the original value of an asset, such as stock, before its appreciation or depreciation

the growth in value of an asset like stock or real estate since the original purchase

the price a willing buyer and willing seller can agree on

The person receiving the gift annuity payments.

the part of an estate left after debts, taxes and specific bequests have been paid

a written and properly witnessed legal change to a will

the person named in a will to manage the estate, collect the property, pay any debt, and distribute property according to the will

A donor advised fund is an account that you set up but which is managed by a nonprofit organization. You contribute to the account, which grows tax-free. You can recommend how much (and how often) you want to distribute money from that fund to Drake or other charities. You cannot direct the gifts.

An endowed gift can create a new endowment or add to an existing endowment. The principal of the endowment is invested and a portion of the principal’s earnings are used each year to support our mission.

Tax on the growth in value of an asset—such as real estate or stock—since its original purchase.

Securities, real estate or any other property having a fair market value greater than its original purchase price.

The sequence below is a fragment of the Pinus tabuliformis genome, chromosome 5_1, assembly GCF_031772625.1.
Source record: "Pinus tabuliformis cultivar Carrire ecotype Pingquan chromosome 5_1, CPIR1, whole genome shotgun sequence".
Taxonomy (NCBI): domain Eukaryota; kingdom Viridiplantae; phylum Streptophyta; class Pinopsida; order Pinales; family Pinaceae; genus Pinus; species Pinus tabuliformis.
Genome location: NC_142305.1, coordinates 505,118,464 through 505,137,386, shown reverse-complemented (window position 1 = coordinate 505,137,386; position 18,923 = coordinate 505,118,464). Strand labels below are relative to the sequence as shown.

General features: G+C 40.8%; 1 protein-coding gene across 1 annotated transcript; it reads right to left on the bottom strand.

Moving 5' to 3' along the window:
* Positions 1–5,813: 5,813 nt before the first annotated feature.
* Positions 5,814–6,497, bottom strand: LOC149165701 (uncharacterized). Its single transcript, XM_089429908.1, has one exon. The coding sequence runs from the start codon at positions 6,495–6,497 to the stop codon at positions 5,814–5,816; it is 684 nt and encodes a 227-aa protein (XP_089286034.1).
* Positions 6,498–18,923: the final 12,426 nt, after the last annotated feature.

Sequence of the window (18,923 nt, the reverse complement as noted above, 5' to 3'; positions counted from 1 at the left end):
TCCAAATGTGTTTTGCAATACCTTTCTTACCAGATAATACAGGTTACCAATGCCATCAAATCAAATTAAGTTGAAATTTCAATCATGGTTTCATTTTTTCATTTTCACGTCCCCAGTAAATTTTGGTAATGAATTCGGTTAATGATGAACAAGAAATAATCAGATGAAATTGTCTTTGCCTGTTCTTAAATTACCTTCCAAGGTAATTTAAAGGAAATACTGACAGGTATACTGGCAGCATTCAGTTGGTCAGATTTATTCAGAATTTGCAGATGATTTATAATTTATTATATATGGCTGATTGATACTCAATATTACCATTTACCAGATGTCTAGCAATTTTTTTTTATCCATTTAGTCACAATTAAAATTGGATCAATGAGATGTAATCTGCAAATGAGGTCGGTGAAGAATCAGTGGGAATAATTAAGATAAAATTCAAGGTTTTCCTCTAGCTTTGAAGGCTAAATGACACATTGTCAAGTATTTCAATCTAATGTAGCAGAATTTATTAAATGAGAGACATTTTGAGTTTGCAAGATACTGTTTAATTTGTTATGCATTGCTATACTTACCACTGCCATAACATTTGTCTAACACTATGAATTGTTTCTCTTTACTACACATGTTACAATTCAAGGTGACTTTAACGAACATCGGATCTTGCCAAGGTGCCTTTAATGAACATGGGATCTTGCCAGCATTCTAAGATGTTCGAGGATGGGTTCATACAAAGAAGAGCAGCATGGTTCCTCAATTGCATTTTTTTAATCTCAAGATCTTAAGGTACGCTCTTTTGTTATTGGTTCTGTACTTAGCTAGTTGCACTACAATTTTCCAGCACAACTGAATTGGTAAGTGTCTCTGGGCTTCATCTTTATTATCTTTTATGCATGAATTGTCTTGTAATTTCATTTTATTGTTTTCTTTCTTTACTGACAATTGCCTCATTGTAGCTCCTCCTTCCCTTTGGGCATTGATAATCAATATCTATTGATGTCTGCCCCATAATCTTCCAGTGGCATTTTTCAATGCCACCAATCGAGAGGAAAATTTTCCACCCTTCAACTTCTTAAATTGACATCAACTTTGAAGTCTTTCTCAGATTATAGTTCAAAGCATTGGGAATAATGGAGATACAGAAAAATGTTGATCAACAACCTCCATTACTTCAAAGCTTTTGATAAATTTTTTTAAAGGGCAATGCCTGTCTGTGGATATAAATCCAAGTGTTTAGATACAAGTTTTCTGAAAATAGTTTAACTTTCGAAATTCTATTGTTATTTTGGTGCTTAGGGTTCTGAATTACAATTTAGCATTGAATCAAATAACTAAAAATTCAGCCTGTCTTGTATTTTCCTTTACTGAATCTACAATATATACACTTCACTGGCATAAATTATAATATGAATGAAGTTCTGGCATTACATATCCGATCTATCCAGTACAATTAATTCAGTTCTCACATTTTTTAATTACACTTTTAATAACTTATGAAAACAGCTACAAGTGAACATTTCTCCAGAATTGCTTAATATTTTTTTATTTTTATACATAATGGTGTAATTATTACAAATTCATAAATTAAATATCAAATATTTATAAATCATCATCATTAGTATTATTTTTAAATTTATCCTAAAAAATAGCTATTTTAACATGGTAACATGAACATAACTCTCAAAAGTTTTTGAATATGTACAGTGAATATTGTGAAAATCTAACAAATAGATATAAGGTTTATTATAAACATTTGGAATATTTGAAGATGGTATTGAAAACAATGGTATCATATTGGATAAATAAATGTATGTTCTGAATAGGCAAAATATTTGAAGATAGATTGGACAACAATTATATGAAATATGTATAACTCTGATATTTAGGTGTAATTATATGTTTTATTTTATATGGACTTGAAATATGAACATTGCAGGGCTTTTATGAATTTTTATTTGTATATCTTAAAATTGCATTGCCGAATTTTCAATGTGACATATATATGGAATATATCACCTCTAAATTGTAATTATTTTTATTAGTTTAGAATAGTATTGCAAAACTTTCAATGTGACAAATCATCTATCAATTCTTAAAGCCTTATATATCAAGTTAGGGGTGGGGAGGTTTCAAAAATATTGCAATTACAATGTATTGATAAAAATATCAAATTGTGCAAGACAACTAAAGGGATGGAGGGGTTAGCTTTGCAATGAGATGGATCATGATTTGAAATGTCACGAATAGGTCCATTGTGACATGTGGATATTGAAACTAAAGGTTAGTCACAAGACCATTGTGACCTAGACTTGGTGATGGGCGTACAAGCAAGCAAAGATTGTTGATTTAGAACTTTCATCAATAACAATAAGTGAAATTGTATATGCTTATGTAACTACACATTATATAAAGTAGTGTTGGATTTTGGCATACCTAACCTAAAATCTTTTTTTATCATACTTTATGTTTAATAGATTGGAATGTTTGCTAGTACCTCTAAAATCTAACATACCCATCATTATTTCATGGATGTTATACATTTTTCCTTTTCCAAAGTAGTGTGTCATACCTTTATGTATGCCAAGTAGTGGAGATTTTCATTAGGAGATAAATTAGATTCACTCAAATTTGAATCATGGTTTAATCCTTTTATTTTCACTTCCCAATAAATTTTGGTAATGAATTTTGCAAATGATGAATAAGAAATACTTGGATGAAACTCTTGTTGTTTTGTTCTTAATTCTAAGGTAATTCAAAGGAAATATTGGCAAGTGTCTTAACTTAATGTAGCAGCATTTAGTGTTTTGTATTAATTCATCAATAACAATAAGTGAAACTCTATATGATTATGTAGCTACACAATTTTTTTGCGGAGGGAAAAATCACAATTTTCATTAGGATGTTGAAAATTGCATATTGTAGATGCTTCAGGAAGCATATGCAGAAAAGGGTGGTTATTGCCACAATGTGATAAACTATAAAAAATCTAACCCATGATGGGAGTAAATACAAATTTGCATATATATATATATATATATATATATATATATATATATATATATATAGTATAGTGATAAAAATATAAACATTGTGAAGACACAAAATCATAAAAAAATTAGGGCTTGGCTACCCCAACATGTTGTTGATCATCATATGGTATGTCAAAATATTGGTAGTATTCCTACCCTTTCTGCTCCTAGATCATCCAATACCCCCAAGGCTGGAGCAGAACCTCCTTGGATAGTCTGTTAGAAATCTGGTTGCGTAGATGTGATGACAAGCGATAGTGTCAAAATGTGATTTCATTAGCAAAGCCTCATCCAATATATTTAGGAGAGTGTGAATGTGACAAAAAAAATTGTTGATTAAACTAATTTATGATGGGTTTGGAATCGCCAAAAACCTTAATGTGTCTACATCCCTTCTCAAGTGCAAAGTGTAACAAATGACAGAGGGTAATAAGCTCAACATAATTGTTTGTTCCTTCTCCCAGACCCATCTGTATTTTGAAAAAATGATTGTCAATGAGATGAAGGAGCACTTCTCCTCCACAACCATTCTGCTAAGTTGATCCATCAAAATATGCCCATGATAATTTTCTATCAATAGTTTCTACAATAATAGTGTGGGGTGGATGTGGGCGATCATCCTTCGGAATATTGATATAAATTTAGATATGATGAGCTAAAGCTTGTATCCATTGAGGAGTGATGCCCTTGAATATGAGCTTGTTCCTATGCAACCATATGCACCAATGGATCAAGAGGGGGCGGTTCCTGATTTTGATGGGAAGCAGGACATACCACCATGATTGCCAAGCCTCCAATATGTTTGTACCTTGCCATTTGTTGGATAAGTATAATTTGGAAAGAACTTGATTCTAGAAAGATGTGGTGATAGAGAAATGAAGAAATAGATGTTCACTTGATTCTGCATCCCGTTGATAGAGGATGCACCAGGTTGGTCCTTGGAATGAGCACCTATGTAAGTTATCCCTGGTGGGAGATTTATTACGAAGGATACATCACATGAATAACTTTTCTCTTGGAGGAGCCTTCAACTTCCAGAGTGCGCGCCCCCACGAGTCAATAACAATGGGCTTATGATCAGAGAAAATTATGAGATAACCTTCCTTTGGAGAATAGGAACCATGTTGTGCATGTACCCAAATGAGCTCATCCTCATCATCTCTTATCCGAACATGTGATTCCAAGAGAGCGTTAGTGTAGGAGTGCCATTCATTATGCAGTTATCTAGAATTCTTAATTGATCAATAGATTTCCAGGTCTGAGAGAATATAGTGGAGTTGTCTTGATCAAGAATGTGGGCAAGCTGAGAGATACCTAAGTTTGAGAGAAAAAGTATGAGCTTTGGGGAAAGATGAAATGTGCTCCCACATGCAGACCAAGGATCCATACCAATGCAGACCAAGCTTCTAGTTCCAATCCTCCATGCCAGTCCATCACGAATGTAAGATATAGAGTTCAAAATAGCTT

Real estate can be a personal residence, vacation home, timeshare property, farm, commercial property or undeveloped land.

A charitable remainder trust provides you or other named individuals income each year for life or a period not exceeding 20 years from assets you give to the trust you create.

You give assets to a trust that pays our organization set payments for a number of years, which you choose. The longer the length of time, the better the potential tax savings to you. When the term is up, the remaining trust assets go to you, your family or other beneficiaries you select. This is an excellent way to transfer property to family members at a minimal cost.

You fund this type of trust with cash or appreciated assets—and may qualify for a federal income tax charitable deduction when you itemize. You can also make additional gifts; each one also qualifies for a tax deduction. The trust pays you, each year, a variable amount based on a fixed percentage of the fair market value of the trust assets. When the trust terminates, the remaining principal goes to Drake as a lump sum.

You fund this trust with cash or appreciated assets—and may qualify for a federal income tax charitable deduction when you itemize. Each year the trust pays you or another named individual the same dollar amount you choose at the start. When the trust terminates, the remaining principal goes to Drake as a lump sum.

A beneficiary designation clearly identifies how specific assets will be distributed after your death.

A charitable gift annuity involves a simple contract between you and Drake where you agree to make a gift to Drake and we, in return, agree to pay you (and someone else, if you choose) a fixed amount each year for the rest of your life.